Illinois farmers quickly erased the slow start to winter wheat harvest the last full week of June.
Growers cut nearly two-fifths (37%) of the crop in just one week, from June 21-28. Harvest moved to 63% complete statewide as of June 28, exactly on the five-year average pace, according to the National Agricultural Statistics Service Illinois field office.
“I had about four days of work, and we had a four-day window June 23-26,” said John Ernst, a wheat grower from Alhambra (Madison County). “The majority of farmers in my area got the wheat out by Friday (June 26) before the rain.”
Ernst’s farm received about 1.4 inches of rain the next day, June 27, which worked out very well for the double-crop soybeans.
“We got all our beans planted right behind the combine. It was kind of a struggle to get them poked into the ‘concrete,’” he said of the hard soil at the time. “But I’m glad we got them in, now that we got a good rain.”
Wheat yields and quality both turned out pretty well on Ernst’s farm despite late spring frost and some heavy rains.
Findings of head scab were quite common in wheat fields in the weeks leading up to harvest, but the portion of crop injury wasn’t severe at many locations.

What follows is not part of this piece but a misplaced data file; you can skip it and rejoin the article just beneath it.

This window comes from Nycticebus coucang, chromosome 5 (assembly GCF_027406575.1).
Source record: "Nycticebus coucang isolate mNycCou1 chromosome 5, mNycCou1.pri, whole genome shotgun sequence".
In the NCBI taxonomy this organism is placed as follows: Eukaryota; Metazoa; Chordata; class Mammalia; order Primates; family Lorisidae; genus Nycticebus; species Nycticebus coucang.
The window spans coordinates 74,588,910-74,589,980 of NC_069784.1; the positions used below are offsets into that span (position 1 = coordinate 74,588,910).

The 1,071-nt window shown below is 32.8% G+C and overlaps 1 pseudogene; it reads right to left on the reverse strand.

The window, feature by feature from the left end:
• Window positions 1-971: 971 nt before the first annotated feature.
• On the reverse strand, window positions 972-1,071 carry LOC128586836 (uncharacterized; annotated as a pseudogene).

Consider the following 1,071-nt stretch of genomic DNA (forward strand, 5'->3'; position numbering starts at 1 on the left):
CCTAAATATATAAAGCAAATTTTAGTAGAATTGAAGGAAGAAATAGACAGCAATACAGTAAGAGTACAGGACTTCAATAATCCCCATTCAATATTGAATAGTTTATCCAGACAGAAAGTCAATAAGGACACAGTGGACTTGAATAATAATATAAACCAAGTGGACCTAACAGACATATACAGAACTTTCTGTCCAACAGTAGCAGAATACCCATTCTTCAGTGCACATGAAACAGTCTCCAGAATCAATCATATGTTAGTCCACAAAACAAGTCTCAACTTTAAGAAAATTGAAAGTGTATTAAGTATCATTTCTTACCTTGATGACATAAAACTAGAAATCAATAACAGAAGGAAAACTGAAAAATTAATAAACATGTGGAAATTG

“Vomitoxin (the mycotoxin in wheat caused by head scab) has been spotty. I’ve heard of a few loads that got rejected,” Ernst said. “But we didn’t have any docks, which was great considering the unfortunate weather we had during flowering.”
Many farmers countered the wet conditions with fungicide applications to help keep scab in check.
Wheat yields on Ernst’s farm averaged in the mid-80s, above USDA’s statewide yield estimate of 73 bushels per acre.
“Our yields turned out pretty good,” he said. “We struggled after planting. We got some heavy rains and had some bare spots. But the good spots were tremendous and the bare spots not as much, so overall, we got a few more bushels than we anticipated.”
The recent uptick in wheat harvest activity across the state far exceeds last year, when just 38% of the crop was cut by the end of June.